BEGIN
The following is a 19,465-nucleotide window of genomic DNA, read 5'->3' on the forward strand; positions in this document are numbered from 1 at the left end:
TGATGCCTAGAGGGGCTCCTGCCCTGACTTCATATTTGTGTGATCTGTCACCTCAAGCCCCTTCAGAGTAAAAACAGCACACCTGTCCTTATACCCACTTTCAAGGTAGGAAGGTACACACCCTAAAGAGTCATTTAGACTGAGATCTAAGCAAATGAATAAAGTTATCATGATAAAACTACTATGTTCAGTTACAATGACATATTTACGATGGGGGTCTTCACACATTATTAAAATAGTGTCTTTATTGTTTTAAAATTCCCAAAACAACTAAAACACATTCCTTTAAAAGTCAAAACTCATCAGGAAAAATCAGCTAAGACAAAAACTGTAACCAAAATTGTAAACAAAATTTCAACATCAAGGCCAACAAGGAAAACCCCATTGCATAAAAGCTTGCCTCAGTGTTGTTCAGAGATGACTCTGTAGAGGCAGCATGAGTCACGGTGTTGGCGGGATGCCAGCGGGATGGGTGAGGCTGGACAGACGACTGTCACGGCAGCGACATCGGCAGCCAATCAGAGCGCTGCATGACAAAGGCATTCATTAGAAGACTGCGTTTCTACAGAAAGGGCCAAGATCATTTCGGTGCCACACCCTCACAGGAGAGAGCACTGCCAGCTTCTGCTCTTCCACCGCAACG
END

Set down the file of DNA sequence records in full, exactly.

The following is a 19,465-nucleotide window of genomic DNA, read 5'->3' on the forward strand; positions in this document are numbered from 1 at the left end:
TGATGCCTAGAGGGGCTCCTGCCCTGACTTCATATTTGTGTGATCTGTCACCTCAAGCCCCTTCAGAGTAAAAACAGCACACCTGTCCTTATACCCACTTTCAAGGTAGGAAGGTACACACCCTAAAGAGTCATTTAGACTGAGATCTAAGCAAATGAATAAAGTTATCATGATAAAACTACTATGTTCAGTTACAATGACATATTTACGATGGGGGTCTTCACACATTATTAAAATAGTGTCTTTATTGTTTTAAAATTCCCAAAACAACTAAAACACATTCCTTTAAAAGTCAAAACTCATCAGGAAAAATCAGCTAAGACAAAAACTGTAACCAAAATTGTAAACAAAATTTCAACATCAAGGCCAACAAGGAAAACCCCATTGCATAAAAGCTTGCCTCAGTGTTGTTCAGAGATGACTCTGTAGAGGCAGCATGAGTCACGGTGTTGGCGGGATGCCAGCGGGATGGGTGAGGCTGGACAGACGACTGTCACGGCAGCGACATCGGCAGCCAATCAGAGCGCTGCATGACAAAGGCATTCATTAGAAGACTGCGTTTCTACAGAAAGGGCCAAGATCATTTCGGTGCCACACCCTCACAGGAGAGAGCACTGCCAGCTTCTGCTCTTCCACCGCAACG